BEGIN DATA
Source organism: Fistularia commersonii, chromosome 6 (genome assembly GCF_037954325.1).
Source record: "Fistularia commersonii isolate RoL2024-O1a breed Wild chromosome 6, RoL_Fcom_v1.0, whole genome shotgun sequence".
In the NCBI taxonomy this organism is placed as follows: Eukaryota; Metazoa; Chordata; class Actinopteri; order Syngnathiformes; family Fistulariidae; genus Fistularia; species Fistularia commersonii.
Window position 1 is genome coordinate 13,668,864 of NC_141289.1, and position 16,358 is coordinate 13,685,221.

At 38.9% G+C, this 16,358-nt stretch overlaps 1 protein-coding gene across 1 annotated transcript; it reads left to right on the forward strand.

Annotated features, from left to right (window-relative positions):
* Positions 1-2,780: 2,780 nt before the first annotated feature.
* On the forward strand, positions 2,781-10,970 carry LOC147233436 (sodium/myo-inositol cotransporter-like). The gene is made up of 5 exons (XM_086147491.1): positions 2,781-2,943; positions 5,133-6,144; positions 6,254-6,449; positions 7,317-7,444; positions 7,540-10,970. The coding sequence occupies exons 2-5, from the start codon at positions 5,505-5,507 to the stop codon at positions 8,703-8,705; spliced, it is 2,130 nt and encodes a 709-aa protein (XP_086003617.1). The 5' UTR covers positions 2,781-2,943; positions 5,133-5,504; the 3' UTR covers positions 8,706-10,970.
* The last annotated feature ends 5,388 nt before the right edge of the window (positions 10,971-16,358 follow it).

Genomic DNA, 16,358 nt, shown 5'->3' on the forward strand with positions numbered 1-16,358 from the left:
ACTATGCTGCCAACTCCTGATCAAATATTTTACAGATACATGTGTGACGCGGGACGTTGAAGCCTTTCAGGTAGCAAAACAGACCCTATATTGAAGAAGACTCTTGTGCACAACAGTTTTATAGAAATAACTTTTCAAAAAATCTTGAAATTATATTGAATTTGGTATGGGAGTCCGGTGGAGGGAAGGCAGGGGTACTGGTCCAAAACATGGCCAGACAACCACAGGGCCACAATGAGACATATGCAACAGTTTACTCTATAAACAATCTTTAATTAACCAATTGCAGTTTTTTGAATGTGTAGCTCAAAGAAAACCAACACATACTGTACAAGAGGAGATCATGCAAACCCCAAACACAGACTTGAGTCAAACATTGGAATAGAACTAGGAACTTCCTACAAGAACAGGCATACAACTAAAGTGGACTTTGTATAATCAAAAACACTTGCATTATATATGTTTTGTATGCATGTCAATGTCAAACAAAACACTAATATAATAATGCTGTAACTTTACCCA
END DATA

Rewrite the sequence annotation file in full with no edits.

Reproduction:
Source organism: Fistularia commersonii, chromosome 6 (genome assembly GCF_037954325.1).
Source record: "Fistularia commersonii isolate RoL2024-O1a breed Wild chromosome 6, RoL_Fcom_v1.0, whole genome shotgun sequence".
In the NCBI taxonomy this organism is placed as follows: Eukaryota; Metazoa; Chordata; class Actinopteri; order Syngnathiformes; family Fistulariidae; genus Fistularia; species Fistularia commersonii.
Window position 1 is genome coordinate 13,668,864 of NC_141289.1, and position 16,358 is coordinate 13,685,221.

At 38.9% G+C, this 16,358-nt stretch overlaps 1 protein-coding gene across 1 annotated transcript; it reads left to right on the forward strand.

Annotated features, from left to right (window-relative positions):
* Positions 1-2,780: 2,780 nt before the first annotated feature.
* On the forward strand, positions 2,781-10,970 carry LOC147233436 (sodium/myo-inositol cotransporter-like). The gene is made up of 5 exons (XM_086147491.1): positions 2,781-2,943; positions 5,133-6,144; positions 6,254-6,449; positions 7,317-7,444; positions 7,540-10,970. The coding sequence occupies exons 2-5, from the start codon at positions 5,505-5,507 to the stop codon at positions 8,703-8,705; spliced, it is 2,130 nt and encodes a 709-aa protein (XP_086003617.1). The 5' UTR covers positions 2,781-2,943; positions 5,133-5,504; the 3' UTR covers positions 8,706-10,970.
* The last annotated feature ends 5,388 nt before the right edge of the window (positions 10,971-16,358 follow it).

Genomic DNA, 16,358 nt, shown 5'->3' on the forward strand with positions numbered 1-16,358 from the left:
ACTATGCTGCCAACTCCTGATCAAATATTTTACAGATACATGTGTGACGCGGGACGTTGAAGCCTTTCAGGTAGCAAAACAGACCCTATATTGAAGAAGACTCTTGTGCACAACAGTTTTATAGAAATAACTTTTCAAAAAATCTTGAAATTATATTGAATTTGGTATGGGAGTCCGGTGGAGGGAAGGCAGGGGTACTGGTCCAAAACATGGCCAGACAACCACAGGGCCACAATGAGACATATGCAACAGTTTACTCTATAAACAATCTTTAATTAACCAATTGCAGTTTTTTGAATGTGTAGCTCAAAGAAAACCAACACATACTGTACAAGAGGAGATCATGCAAACCCCAAACACAGACTTGAGTCAAACATTGGAATAGAACTAGGAACTTCCTACAAGAACAGGCATACAACTAAAGTGGACTTTGTATAATCAAAAACACTTGCATTATATATGTTTTGTATGCATGTCAATGTCAAACAAAACACTAATATAATAATGCTGTAACTTTACCCA